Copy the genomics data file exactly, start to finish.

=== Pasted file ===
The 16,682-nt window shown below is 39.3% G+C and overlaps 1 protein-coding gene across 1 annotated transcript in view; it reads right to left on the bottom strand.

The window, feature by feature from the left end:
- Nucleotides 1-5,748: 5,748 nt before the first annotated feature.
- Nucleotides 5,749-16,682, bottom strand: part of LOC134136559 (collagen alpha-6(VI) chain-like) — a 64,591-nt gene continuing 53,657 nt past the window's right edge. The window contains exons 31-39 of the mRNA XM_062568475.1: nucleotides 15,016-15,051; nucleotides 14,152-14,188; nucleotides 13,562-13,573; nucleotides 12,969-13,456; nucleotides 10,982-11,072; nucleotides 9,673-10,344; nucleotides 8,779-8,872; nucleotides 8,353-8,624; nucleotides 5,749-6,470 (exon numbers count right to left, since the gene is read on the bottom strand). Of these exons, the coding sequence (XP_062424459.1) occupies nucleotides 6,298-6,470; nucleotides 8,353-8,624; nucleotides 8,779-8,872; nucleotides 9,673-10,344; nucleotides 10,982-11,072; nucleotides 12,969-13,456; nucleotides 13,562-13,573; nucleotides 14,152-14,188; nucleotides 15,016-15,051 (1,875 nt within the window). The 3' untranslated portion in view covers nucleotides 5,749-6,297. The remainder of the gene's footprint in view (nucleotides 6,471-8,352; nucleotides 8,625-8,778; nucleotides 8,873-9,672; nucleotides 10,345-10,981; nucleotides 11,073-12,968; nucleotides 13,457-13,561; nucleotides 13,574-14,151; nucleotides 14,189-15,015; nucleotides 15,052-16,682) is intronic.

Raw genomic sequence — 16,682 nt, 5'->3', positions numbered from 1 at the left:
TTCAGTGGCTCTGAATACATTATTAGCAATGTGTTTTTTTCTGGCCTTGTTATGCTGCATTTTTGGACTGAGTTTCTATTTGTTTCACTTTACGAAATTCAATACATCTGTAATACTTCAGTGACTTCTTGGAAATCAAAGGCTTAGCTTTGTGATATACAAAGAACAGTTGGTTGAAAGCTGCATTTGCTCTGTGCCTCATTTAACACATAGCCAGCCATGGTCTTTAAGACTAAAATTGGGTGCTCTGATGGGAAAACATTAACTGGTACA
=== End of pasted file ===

The 16,682-nt window shown below is 39.3% G+C and overlaps 1 protein-coding gene across 1 annotated transcript in view; it reads right to left on the bottom strand.

The window, feature by feature from the left end:
- Nucleotides 1-5,748: 5,748 nt before the first annotated feature.
- Nucleotides 5,749-16,682, bottom strand: part of LOC134136559 (collagen alpha-6(VI) chain-like) — a 64,591-nt gene continuing 53,657 nt past the window's right edge. The window contains exons 31-39 of the mRNA XM_062568475.1: nucleotides 15,016-15,051; nucleotides 14,152-14,188; nucleotides 13,562-13,573; nucleotides 12,969-13,456; nucleotides 10,982-11,072; nucleotides 9,673-10,344; nucleotides 8,779-8,872; nucleotides 8,353-8,624; nucleotides 5,749-6,470 (exon numbers count right to left, since the gene is read on the bottom strand). Of these exons, the coding sequence (XP_062424459.1) occupies nucleotides 6,298-6,470; nucleotides 8,353-8,624; nucleotides 8,779-8,872; nucleotides 9,673-10,344; nucleotides 10,982-11,072; nucleotides 12,969-13,456; nucleotides 13,562-13,573; nucleotides 14,152-14,188; nucleotides 15,016-15,051 (1,875 nt within the window). The 3' untranslated portion in view covers nucleotides 5,749-6,297. The remainder of the gene's footprint in view (nucleotides 6,471-8,352; nucleotides 8,625-8,778; nucleotides 8,873-9,672; nucleotides 10,345-10,981; nucleotides 11,073-12,968; nucleotides 13,457-13,561; nucleotides 13,574-14,151; nucleotides 14,189-15,015; nucleotides 15,052-16,682) is intronic.

Raw genomic sequence — 16,682 nt, 5'->3', positions numbered from 1 at the left:
TTCAGTGGCTCTGAATACATTATTAGCAATGTGTTTTTTTCTGGCCTTGTTATGCTGCATTTTTGGACTGAGTTTCTATTTGTTTCACTTTACGAAATTCAATACATCTGTAATACTTCAGTGACTTCTTGGAAATCAAAGGCTTAGCTTTGTGATATACAAAGAACAGTTGGTTGAAAGCTGCATTTGCTCTGTGCCTCATTTAACACATAGCCAGCCATGGTCTTTAAGACTAAAATTGGGTGCTCTGATGGGAAAACATTAACTGGTACA